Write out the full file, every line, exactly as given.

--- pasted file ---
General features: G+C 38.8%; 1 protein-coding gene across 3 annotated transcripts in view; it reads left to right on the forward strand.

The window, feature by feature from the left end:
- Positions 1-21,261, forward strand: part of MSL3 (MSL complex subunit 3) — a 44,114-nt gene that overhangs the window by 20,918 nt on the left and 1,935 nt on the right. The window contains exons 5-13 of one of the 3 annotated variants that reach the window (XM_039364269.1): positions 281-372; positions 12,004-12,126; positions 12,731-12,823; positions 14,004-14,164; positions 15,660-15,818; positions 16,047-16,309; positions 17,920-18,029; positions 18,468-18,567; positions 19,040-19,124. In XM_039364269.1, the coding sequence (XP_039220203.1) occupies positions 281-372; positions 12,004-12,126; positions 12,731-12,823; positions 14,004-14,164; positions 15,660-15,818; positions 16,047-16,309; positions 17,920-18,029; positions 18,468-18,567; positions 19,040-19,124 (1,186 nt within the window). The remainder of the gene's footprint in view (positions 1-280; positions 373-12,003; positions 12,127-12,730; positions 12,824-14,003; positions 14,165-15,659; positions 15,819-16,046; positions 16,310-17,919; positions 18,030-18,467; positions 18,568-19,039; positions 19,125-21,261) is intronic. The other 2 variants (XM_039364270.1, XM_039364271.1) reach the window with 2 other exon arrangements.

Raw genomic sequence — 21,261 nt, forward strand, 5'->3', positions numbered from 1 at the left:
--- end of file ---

General features: G+C 38.8%; 1 protein-coding gene across 3 annotated transcripts in view; it reads left to right on the forward strand.

The window, feature by feature from the left end:
- Positions 1-21,261, forward strand: part of MSL3 (MSL complex subunit 3) — a 44,114-nt gene that overhangs the window by 20,918 nt on the left and 1,935 nt on the right. The window contains exons 5-13 of one of the 3 annotated variants that reach the window (XM_039364269.1): positions 281-372; positions 12,004-12,126; positions 12,731-12,823; positions 14,004-14,164; positions 15,660-15,818; positions 16,047-16,309; positions 17,920-18,029; positions 18,468-18,567; positions 19,040-19,124. In XM_039364269.1, the coding sequence (XP_039220203.1) occupies positions 281-372; positions 12,004-12,126; positions 12,731-12,823; positions 14,004-14,164; positions 15,660-15,818; positions 16,047-16,309; positions 17,920-18,029; positions 18,468-18,567; positions 19,040-19,124 (1,186 nt within the window). The remainder of the gene's footprint in view (positions 1-280; positions 373-12,003; positions 12,127-12,730; positions 12,824-14,003; positions 14,165-15,659; positions 15,819-16,046; positions 16,310-17,919; positions 18,030-18,467; positions 18,568-19,039; positions 19,125-21,261) is intronic. The other 2 variants (XM_039364270.1, XM_039364271.1) reach the window with 2 other exon arrangements.

Raw genomic sequence — 21,261 nt, forward strand, 5'->3', positions numbered from 1 at the left: